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2008 - International Communication Association Pages: 29 pages || Words: 7487 words || 
1. Smith, Brian. "Creating Recognition for Employee Recognition: A Case Study on Marketing Persuasion, Public Relations, and Branding" Paper presented at the annual meeting of the International Communication Association, TBA, Montreal, Quebec, Canada, May 21, 2008 Online <PDF>. 2019-08-20 <>
Publication Type: Conference Paper/Unpublished Manuscript
Abstract: Much has been debated about persuasion in public relations, especially with respect to the role of public relations in marketing communication. Professionally, public relations is often integrated with marketing to produce a unified front to consumers and stakeholders. However, this approach has been questioned in scholarly literature: To imbue public relations with marketing persuasion would damage the credibility of a role that is meant to be an advocate for public interests and a public liaison within the organization.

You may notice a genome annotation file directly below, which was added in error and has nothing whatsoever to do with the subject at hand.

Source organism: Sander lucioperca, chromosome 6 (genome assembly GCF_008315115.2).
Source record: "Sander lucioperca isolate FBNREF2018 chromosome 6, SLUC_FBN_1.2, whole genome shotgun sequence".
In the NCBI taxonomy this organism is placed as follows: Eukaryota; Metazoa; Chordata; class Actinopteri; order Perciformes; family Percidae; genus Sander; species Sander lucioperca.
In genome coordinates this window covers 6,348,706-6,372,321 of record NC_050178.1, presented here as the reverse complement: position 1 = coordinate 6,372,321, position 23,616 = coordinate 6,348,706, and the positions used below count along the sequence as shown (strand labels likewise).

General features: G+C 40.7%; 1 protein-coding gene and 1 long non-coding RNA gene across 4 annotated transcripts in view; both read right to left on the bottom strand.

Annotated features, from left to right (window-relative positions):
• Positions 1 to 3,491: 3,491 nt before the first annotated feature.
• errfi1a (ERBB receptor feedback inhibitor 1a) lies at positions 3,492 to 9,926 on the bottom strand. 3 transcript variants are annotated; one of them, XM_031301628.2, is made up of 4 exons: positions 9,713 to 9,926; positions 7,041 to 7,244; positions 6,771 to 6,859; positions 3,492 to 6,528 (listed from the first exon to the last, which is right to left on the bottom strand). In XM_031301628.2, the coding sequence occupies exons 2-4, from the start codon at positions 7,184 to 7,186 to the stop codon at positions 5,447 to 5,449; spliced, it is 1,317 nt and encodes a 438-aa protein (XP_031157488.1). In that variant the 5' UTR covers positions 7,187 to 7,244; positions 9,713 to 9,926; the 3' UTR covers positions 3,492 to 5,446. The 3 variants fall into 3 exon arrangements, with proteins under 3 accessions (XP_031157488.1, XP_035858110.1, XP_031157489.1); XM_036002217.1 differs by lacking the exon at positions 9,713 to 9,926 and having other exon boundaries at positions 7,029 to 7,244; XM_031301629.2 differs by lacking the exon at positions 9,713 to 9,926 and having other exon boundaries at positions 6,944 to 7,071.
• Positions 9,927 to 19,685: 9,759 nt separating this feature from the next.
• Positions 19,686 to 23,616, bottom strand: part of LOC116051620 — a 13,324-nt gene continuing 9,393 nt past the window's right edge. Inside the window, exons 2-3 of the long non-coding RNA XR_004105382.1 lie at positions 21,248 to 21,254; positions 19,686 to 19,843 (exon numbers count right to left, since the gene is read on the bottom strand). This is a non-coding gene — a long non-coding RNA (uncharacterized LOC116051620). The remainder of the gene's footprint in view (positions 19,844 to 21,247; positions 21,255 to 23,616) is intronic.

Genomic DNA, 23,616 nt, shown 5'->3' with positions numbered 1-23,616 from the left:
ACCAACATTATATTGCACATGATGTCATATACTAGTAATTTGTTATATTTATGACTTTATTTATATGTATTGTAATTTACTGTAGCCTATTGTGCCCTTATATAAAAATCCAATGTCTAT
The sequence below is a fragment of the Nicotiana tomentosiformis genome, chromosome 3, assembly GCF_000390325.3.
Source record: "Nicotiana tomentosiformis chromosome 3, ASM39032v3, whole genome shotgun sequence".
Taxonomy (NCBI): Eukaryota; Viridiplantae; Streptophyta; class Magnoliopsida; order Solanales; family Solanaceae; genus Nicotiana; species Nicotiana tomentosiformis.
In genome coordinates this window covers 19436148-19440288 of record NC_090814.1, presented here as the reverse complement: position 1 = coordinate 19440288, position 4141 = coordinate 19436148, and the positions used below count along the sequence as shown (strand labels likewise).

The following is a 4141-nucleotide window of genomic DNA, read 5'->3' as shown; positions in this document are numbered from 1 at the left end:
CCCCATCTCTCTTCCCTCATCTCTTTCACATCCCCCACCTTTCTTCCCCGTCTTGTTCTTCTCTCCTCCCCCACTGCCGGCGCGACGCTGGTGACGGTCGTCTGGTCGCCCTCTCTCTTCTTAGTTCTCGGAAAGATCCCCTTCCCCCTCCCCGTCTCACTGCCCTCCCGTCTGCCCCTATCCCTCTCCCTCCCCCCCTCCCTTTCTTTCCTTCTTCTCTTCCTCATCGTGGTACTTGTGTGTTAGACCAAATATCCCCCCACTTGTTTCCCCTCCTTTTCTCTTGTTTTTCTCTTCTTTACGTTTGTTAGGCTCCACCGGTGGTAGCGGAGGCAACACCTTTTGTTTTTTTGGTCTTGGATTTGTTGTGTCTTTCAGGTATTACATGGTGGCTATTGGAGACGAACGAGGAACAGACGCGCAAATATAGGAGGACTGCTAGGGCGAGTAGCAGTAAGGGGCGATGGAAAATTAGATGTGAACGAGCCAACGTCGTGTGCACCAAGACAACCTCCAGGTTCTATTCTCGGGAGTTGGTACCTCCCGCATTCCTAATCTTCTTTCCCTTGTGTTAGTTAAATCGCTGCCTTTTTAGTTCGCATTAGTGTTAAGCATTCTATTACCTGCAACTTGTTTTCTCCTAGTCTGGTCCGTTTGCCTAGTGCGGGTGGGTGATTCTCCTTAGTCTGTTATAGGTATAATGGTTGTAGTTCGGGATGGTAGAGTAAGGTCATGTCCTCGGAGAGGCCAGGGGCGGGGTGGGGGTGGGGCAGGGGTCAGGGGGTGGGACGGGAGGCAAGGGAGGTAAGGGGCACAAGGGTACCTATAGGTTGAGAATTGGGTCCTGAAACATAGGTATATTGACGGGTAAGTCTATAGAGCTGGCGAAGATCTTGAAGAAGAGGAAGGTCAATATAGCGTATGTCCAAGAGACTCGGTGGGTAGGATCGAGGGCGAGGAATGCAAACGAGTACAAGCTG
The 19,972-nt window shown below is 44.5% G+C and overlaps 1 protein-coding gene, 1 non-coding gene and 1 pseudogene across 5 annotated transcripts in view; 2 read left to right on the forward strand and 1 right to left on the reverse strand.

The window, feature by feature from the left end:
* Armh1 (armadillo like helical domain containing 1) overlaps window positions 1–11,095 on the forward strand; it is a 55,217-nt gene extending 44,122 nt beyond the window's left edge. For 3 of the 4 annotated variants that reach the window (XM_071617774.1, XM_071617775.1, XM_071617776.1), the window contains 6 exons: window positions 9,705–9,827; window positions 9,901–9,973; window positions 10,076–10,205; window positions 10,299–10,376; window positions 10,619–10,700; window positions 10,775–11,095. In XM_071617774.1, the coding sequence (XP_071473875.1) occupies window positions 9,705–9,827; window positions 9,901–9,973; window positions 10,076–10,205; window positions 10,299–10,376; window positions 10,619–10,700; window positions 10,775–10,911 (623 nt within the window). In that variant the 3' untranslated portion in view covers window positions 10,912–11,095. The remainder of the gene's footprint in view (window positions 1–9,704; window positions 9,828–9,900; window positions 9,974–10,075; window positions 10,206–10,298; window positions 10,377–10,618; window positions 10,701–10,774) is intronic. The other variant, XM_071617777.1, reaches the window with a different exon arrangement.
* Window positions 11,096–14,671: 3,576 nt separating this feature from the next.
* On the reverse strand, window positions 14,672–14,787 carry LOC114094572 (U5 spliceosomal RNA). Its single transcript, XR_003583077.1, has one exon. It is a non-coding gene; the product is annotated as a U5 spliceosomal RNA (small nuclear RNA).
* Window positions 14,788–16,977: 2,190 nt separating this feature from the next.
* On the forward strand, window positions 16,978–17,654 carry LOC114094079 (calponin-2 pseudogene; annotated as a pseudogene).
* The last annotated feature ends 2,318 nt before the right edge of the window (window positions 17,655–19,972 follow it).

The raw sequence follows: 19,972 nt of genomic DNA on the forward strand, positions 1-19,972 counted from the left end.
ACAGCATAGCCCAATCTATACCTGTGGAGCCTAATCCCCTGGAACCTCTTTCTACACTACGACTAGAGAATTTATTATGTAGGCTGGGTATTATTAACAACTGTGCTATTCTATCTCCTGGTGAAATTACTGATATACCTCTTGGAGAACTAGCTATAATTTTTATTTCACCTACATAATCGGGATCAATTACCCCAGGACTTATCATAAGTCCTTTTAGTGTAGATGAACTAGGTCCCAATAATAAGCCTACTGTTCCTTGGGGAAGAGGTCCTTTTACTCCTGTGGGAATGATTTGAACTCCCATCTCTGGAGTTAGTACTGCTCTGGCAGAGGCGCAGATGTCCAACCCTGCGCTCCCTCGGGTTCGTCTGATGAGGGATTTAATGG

In order to understand the role of public relations within a marketing context, this study examines the communication objectives and processes of the global employee recognition firm, O.C. Tanner. Through an in-depth case study of the organization, this study reveals an under-examined role of public relations within marketing communication—to create the corporate brand—and demonstrates how public relations can be integrated with marketing communication without damaging the credibility of PR. This study fills a gap in public relations literature, where brand management has been under-developed, and enhances understanding for the practical use of the integrated communication model. From these findings, future research opportunities are identified to understand integrated communication, and public relation’s place in defining the organizational brand. Furthermore, this case reveals an under-analyzed type of marketing persuasion—that is, public relations as education—that builds relationships with stakeholders without compromising the integrity of public relations practice.